A scholarship program started last year to help more people get technical workforce training certificates has been used by fewer than 1,500 students so far, but state officials said Thursday they expect a dramatic increase thanks to a new requirement that many Medicaid recipients must get jobs or go to school to keep their insurance.
The Work Ready Kentucky Scholarship program started last fall and has used about $2.1 million of the $15.9 million it was appropriated as of the end of February. It was originally created by lawmakers in 2016 to guarantee free community college for all new high school graduates, but Gov. Matt Bevin vetoed that language and restricted the program to those seeking certificates in five industries with worker shortages: health care, advanced manufacturing, transportation/logistics, business services/IT, and construction.
Bevin also won the federal government’s approval for a Medicaid waiver that would require many recipients to be in school or have a job to continue getting health insurance. It’s not clear how many people will be required to go to school under the new system.
“We are going to come face to face with thousands of people…with the Medicaid waiver,” said Wayne Lewis, executive director of Education Policy and Programs in the Kentucky Education and Workforce Development Cabinet. “This scholarship will be the primary vehicle to get folks to complete high school equivalency and technical certificates. This scholarship becomes even more critical, even more important than it has been in the past.”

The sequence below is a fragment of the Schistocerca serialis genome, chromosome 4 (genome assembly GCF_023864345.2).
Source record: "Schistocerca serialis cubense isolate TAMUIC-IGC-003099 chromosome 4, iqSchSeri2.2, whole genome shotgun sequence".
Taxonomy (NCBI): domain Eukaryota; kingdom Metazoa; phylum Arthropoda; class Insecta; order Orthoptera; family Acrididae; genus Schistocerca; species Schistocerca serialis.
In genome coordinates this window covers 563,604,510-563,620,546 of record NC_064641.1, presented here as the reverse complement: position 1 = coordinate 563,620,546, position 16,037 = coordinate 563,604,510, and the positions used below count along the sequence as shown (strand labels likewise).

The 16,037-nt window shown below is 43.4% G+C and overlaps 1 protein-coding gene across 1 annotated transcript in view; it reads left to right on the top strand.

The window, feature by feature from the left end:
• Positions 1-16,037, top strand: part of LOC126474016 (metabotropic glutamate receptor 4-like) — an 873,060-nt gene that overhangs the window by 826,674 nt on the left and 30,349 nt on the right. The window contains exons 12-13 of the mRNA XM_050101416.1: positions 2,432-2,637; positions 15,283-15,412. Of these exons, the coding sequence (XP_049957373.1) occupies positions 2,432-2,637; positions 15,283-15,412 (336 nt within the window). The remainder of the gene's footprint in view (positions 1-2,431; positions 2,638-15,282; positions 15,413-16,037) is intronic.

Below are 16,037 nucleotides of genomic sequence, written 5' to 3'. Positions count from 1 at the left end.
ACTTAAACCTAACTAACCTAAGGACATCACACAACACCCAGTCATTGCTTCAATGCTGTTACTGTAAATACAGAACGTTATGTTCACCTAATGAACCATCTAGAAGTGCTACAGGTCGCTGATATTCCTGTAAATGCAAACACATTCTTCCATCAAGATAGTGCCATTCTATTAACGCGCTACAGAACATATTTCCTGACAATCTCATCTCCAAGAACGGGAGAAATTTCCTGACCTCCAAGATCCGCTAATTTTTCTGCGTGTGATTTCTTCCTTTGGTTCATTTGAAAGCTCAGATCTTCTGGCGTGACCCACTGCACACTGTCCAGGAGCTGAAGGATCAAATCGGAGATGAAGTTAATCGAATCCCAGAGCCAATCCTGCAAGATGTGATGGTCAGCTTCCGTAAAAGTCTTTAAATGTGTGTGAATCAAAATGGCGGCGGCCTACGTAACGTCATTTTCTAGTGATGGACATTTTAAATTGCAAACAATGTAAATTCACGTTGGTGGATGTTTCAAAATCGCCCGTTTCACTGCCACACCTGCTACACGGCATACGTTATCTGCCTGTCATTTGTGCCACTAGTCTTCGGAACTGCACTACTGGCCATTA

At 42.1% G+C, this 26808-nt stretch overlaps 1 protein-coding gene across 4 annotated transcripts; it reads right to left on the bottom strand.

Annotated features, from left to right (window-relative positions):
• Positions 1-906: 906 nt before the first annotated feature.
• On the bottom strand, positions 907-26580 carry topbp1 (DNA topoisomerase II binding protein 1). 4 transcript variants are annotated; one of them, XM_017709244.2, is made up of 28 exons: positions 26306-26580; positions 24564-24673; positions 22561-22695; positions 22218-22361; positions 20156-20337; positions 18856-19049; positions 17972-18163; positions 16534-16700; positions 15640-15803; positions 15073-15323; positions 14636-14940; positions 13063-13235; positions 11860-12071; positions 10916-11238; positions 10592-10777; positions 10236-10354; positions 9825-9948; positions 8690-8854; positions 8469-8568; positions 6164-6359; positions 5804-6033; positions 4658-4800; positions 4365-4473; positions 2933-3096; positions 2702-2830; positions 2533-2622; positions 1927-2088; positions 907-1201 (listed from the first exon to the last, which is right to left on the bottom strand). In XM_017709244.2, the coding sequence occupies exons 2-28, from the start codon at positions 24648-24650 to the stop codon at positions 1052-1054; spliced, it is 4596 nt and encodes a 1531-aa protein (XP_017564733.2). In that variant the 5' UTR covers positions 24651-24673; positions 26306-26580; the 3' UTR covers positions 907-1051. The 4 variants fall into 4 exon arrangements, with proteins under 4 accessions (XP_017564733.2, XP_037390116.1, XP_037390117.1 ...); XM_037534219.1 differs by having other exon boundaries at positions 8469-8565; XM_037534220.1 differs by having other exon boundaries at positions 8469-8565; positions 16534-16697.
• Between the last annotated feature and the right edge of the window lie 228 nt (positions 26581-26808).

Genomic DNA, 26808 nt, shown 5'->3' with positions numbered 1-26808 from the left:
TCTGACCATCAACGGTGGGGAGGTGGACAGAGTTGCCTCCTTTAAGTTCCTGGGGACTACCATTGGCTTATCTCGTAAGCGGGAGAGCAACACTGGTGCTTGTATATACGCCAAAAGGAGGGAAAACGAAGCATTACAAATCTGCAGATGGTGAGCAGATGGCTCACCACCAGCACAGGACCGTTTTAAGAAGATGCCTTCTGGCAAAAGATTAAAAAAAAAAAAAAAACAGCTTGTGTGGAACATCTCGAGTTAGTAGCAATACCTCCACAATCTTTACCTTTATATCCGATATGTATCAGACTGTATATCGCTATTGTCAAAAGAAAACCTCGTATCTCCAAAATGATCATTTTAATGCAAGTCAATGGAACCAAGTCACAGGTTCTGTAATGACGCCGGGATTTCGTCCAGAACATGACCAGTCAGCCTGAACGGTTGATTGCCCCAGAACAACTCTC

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Senate Bill 231, which was approved by the Senate Education Committee Thursday, would write the scholarship program into state law since Bevin created it by executive order. In the latest version of the state budget lawmakers are considering, the program would get an additional $15.9 million over the next two years. In addition, the program would keep about $13 million of unused funds from the previous two years.
The certificates are industry approved; most are offered through the Kentucky Community and Technical College System, but some four-year schools also offer certificate degrees. In order to qualify, students must have a high school degree or GED, but cannot have an associate’s degree or higher. The scholarship applies to any remaining tuition after federal, state and private scholarships or grants are exhausted.
Once students receive the scholarship, they must maintain a 2.0 GPA, and they will only be eligible for four academic terms. The scholarship ends after the student receives 32 credit hours. Most associate degrees require 60 hours. The scholarship program is administered by the Kentucky Higher Education Assistance Authority.
The bill won unanimous approval in the committee and now goes to the full Senate.
Sen. Reggie Thomas, D-Lexington, voted yes, but said he was trouble by the narrow scope of the scholarship openings.
“There’s nothing wrong with going into teaching or journalism,” he said. “I’m troubled with this limitation of who we’re going to educate in this state.”